Number 220 / June 2010

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Published by the Open Canoe Sailing Group

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Noel repairing his tiller.

Noel running back minus his boom.

the pivot, probably due to overstressing when dropped in the water. His (second-hand) boom also broke in two, at a riveted fitting, probably due to internal corrosion. He carried out a temporary, lashed repair on the tiller and having removed the boom remnants managed to sail back boomless and rather precariously, with Keith escorting close by.


GrahamD had come from Preston with his unusual shunting proa, rigged with a genoa set as a headsail and interesting rudder/leeboards (see photo). Unfortunately he suffered a couple of mast breakages and plans to make a mast from a single length of alloy tube, rather than two shorter sections. This illustrates the considerable compression loads exerted by a headsail on a mast supported with stays; these are very different from the forces exerted by the more typical 'cat' rig.

It was also good to see some old friends, especially WalterG who was back on the water with us for the first time after some serious health issues back around Christmas time. Joyce called by on Sunday with more of the family to check we were looking after him properly. After enjoying sailing the Shearwater he bought from Jim, he has reverted to his trimaran due to the sections being lighter and easier to lift onto the car - an important consideration for him with his heart condition. The Shearwater is now on the market.

Sunday's weather was much better; sunshine and the wind, though still being cold and from the north, had moderated. A couple of races were planned and, with no one inclined to miss out on competing, Rod did the starting signals from the water with a whistle. This was not all that effective as the start line was rather too long for everyone to hear it but we got away without too many difficulties. A simple fair-sized triangle for two laps was the course with the first two legs being nicely to windward. It provided some close racing before Ann & KeithM established a short lead over AndyW, Ellen & JeffB and RodL at the upwind mark, which they were to extend to finish first and take up timing duties for the rest of the fleet.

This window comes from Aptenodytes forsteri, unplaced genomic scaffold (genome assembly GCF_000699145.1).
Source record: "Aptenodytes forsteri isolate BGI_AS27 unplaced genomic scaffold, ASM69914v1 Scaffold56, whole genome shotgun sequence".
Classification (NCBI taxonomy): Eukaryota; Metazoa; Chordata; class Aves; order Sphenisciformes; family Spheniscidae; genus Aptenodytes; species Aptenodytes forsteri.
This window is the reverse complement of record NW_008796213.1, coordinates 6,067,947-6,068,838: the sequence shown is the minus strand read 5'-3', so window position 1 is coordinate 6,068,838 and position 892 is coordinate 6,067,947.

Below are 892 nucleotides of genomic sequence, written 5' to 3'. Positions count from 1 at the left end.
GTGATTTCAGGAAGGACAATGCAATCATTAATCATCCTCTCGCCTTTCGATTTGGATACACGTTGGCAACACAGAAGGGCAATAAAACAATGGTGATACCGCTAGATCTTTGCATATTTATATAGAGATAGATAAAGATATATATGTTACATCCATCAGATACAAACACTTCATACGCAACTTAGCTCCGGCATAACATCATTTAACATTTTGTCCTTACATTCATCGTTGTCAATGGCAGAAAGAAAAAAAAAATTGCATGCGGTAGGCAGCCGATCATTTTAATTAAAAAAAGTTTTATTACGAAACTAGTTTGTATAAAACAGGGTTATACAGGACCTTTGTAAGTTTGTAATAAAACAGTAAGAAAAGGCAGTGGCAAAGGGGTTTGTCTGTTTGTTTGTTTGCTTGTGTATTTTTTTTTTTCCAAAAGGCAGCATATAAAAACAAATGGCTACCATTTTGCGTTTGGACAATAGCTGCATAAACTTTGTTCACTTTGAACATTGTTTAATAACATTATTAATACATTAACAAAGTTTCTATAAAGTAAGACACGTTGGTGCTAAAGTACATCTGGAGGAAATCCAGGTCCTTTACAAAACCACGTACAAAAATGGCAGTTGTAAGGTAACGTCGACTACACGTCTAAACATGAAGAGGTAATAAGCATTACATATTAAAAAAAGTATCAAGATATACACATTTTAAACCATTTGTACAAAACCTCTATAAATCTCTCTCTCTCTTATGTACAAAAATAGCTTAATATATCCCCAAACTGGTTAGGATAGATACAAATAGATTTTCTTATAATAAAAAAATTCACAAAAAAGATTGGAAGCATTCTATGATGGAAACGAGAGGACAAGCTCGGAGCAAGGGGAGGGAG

Jeff primed and ready for paddling action - is that a tree on his head or extra sail area?


A more select bunch of mugs had a go at Rod's favourite paddling/sailing race and this was also closely fought. The course comprised a paddling leg of perhaps 150 metres across the wind from the start, rig sails and sail upwind/downwind legs of perhaps 500 metres before derigging and retracing the first leg under paddle to the finish. Noel quickly realised the limitations of a rig where the sail can't be stowed properly on the water and struggled to paddle to the starting line-up in the light side-wind. Some paddlers were using double blades, others single and there was much stirring of the waters before Keith reached the first mark under paddle slightly ahead, but proceeded to get blown a long way downwind while setting sail. Andy did much better, as did Rod and it was very close round the upwind mark. Keith did his best to get back on terms during the run back and once sails were stowed again he managed to sneak ahead of Rod but still came in behind AndyW, a worthy winner. The bent shaft paddle seems to work well!

Thanks go to Rod for organising a good meet.


Expeditions (KeithM)




DaveM and JohnS meet up with RolandD near Balloch.

Carrick Castle, Loch Goil.

Two different parties of OCSG members have been in Scotland recently, undertaking canoe sailing/camping expeditions.

DaveM, JohnS and AndyW did the Three Lochs Round [Loch Lomond, (Clyde) and Loch Long]. Actually they extended it into five lochs to include Gareloch, Holy Loch and Loch

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